Bring water in your car, it's so easy to chug a bottle of water if you are just sitting for a 30 minute commute to work.



I never realized how much movement had to do with digestion until I started focusing on the timing of my movement. Yes it is incredibly important to stay active for heart health and muscle growth but did you know you can use it to your advantage? A few years ago I got really into walking and have loved it ever since. When I would wake up I would do my regular morning routine, then go for a 15 minute walk, drink some water, have my cup of coffee and without fail, have a bowel movement! It is so interesting how after sleeping for 8 hours a little bit of movement and fluids is all the digestive tract needs to get to work. Notice how it didn't need warm lemon water or a ginger, apple cider vinegar shot!

Another great time to go for a quick walk is after dinner. Now this used to be exclusive for me and my family in the summer time at the beach or after Thanksgiving dinner. But why limit it to just those times? Taking 10-20 minutes to go for a leisure walk around the neighborhood after dinner can help use up some of the energy you just ate so it doesn't go right into storage.

In addition being upright in general after meals makes digestion much easier on your bowels, compared to laying down to watch a movie. Alternatively if its the depths of winter, you had a late meal, don't have a treadmill, or gym nearby, and just cannot fathom the idea of going outside, just standing up for 30 minutes to do the dishes, fold some laundry, or clean up around the house will be 10x better than laying down. Try it, you might surprised!



I know there are so many controversial opinions about intermittent fasting and intuitive eating but from looking at the research here are my thoughts. Intermittent fasting is basically just a period of fasting/ not eating- like when you sleep. I think that fasting is too individualized to set a recommendation that will benefit the majority of the population. For example someone may not be hungry until 12 in the afternoon and waiting till then to start eating works for them. However, someone else may be starving when they wake up and will get jittery or fatigue if they try to wait. I also think it depends on yesterdays eating habits as well. If you eat a large, late dinner, you may not be hungry first thing in the morning. Whereas if you eat an early, light dinner and go for a walk after you may be hungry right away. Ultimately it is unique to each individual!

Take a look at your hunger-cues. Am I eating because it's breakfast time? Or am I eating because I am hungry? Fasting can be great for your metabolism if done appropriately so not just eating to eat or snacking because food is there can be great for your digestive tract if you are having issues with bloating and gas. Another key piece of this is understanding when you are full! So many people are rushed when they are eating or are very distracted. This can lead to over eating, then heartburn. Eating slow, undistracted, and modest portions can allow you to sense when you are full much faster, ultimately leading to less work for your digestive tract.

*Note if you have diabetes fasting may lead to low blood sugars so monitor sugars closely and snacking may be better for you*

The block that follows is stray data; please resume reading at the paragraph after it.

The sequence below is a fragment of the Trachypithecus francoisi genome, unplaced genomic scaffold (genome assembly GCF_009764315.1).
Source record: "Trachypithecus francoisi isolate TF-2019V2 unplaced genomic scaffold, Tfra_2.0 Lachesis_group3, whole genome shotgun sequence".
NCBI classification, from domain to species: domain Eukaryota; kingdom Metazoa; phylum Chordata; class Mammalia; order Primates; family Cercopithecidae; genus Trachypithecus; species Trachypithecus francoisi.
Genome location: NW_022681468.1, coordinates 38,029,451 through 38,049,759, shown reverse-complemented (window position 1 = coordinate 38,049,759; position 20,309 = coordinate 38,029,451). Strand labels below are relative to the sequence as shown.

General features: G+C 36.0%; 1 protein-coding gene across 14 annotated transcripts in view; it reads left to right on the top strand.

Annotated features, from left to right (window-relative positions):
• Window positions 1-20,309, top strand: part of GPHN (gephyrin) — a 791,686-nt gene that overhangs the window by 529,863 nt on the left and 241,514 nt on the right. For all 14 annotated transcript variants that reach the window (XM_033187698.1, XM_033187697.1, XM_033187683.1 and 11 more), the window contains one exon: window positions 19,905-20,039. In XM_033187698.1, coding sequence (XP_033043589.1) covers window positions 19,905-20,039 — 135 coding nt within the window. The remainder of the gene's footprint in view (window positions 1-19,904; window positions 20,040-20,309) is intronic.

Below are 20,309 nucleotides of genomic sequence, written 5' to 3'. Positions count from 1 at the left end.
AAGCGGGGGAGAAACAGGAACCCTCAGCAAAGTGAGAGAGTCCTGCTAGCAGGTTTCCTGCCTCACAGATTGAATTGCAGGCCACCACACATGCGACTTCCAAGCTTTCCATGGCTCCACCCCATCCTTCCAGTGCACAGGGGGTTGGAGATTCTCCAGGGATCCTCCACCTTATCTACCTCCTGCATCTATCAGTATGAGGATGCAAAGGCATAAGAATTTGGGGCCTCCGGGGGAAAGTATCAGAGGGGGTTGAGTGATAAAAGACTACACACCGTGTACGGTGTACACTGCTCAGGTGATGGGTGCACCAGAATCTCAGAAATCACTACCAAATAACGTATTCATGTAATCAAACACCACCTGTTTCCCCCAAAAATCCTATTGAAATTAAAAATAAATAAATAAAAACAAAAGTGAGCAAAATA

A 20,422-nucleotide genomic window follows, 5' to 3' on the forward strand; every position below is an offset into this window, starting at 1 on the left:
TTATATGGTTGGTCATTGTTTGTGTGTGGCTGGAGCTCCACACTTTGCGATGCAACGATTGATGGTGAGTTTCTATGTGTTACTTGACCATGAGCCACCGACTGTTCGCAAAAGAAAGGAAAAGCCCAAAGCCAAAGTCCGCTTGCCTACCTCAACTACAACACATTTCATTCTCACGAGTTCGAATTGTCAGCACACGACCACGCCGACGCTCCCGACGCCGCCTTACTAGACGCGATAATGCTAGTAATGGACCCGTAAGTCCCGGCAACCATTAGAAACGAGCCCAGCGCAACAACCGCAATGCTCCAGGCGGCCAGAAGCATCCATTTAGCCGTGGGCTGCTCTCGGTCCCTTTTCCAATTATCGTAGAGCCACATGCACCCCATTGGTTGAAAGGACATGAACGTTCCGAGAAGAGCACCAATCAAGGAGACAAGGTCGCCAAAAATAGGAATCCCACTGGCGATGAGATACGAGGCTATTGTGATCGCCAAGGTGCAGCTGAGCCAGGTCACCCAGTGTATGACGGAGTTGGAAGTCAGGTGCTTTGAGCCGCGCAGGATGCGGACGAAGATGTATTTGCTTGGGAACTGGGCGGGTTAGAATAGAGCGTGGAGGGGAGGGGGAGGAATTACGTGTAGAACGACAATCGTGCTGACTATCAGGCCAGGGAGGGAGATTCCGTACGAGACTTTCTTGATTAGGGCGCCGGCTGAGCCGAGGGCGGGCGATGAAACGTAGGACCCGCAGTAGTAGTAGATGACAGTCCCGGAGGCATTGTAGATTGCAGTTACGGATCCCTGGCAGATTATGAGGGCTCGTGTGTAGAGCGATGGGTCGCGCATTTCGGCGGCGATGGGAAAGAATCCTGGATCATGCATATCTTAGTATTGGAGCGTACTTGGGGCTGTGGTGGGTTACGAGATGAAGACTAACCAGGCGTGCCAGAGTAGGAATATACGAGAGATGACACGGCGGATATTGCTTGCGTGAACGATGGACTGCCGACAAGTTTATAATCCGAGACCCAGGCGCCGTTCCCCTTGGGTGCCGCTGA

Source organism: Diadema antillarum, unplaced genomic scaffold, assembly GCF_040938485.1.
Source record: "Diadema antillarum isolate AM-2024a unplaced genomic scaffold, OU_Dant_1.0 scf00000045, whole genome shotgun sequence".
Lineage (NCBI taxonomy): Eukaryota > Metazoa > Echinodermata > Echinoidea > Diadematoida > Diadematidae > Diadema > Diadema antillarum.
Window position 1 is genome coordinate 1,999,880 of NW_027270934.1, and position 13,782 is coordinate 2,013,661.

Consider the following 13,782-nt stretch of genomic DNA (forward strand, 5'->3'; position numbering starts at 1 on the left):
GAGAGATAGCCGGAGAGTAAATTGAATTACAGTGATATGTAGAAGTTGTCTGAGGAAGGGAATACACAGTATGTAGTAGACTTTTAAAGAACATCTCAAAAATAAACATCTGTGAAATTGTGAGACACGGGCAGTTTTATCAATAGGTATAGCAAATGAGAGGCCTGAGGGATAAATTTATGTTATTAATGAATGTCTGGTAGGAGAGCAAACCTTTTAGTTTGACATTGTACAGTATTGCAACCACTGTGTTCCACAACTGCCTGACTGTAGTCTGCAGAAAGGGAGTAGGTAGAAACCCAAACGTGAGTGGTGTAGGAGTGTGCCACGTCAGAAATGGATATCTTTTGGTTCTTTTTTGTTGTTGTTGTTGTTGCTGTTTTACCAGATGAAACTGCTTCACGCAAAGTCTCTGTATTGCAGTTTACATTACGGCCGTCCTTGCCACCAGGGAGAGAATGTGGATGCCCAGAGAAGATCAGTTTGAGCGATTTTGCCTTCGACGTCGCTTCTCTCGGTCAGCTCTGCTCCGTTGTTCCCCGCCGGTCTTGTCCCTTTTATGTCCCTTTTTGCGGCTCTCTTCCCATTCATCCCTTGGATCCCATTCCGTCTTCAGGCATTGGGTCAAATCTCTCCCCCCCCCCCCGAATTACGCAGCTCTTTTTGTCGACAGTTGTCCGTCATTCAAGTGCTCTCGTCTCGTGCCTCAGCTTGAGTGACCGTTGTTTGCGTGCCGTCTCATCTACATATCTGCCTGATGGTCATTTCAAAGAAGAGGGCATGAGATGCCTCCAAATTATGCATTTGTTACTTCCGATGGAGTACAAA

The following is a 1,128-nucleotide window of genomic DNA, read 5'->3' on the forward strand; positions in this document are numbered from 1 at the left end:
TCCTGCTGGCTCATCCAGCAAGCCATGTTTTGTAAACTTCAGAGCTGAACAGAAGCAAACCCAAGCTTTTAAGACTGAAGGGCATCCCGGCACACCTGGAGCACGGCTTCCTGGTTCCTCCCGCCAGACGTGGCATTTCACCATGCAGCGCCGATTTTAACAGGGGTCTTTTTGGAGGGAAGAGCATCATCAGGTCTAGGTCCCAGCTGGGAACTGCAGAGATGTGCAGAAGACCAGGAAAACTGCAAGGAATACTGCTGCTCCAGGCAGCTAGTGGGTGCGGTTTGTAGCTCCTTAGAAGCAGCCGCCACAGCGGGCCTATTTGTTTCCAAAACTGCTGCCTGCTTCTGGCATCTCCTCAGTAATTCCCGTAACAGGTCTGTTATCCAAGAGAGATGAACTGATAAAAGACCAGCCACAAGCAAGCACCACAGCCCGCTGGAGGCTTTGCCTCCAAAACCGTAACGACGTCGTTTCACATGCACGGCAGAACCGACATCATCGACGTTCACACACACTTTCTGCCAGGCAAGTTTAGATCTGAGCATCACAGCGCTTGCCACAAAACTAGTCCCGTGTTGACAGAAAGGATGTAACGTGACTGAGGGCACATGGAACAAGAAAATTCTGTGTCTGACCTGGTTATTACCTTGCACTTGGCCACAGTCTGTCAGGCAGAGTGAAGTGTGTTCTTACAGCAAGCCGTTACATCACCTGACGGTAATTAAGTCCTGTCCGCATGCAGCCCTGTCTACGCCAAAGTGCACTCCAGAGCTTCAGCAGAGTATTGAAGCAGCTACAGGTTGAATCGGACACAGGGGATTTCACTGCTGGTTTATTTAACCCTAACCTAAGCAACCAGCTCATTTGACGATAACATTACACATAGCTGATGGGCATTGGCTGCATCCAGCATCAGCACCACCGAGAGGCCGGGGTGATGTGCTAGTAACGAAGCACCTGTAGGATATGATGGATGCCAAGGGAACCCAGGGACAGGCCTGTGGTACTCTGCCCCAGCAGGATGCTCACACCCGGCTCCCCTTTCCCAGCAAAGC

I personally like to save elimination diets for the last resort for my patients. They take a lot of energy from the patient to figure out what to and not to eat along with greatly restricting your food choice. While these are never meant to be long term they are also difficult to sustain even for a few weeks.

Let me tell you why these styles of diets are even a thing! The main reason why we need elimination diets is to help us identify what food or what type of food may be causing us digestive distress. One of the most popular being the low-FODMAP diet. There are different phases to this diet. You first limit your intake to a few basic foods like rice, potatoes, greens, and certain easily digestible veggies. Then after about 2 weeks of this you add back in each food group one at a time to try to identify what you are not digesting well. This is definitely a commitment and I only recommend trying an elimination diet under direct supervision of a Registered Dietitian or qualified health professional.

Prior to trying this diet I also recommend attempting to remove dairy from your diet for a few weeks. This is such a common source of discomfort as the majority of Americans are in fact lactose intolerant. While dairy is praised as one of the key foods in the Standard American Diet there are two main things that come from dairy that we need, protein, and calcium. Those things can easily be consumed in a well planned dairy-free diet. Thus if it is causing your body difficulty with digestion there is absolutely no nutritional reason why you need to consume it. You may also try this with gluten, another very common allergen. However, with dairy and gluten if you have no reaction to them then there is no need to remove them from your diet completely! Low fat dairy and whole forms of gluten (whole wheat) can be a part of a well balanced diet.


I hope these tips help you get your digestive system back on track so you can go back to living your life without discomfort! Click here to learn more about how your digestive system actually works and all about our GI tract from the NIH.



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What is a Registered Dietitian?

A food and nutrition expert who can work in a wide variety of employment settings, including health care, business and industry, community/public health, education, research, government agencies and private practice. RDNs are accredited health professionals that must meet state and government regulations to maintain their credential in addition to completing continuing education. RDNs can practice something called Medical Nutrition Therapy to improve the health of those who suffer from chronic diseases.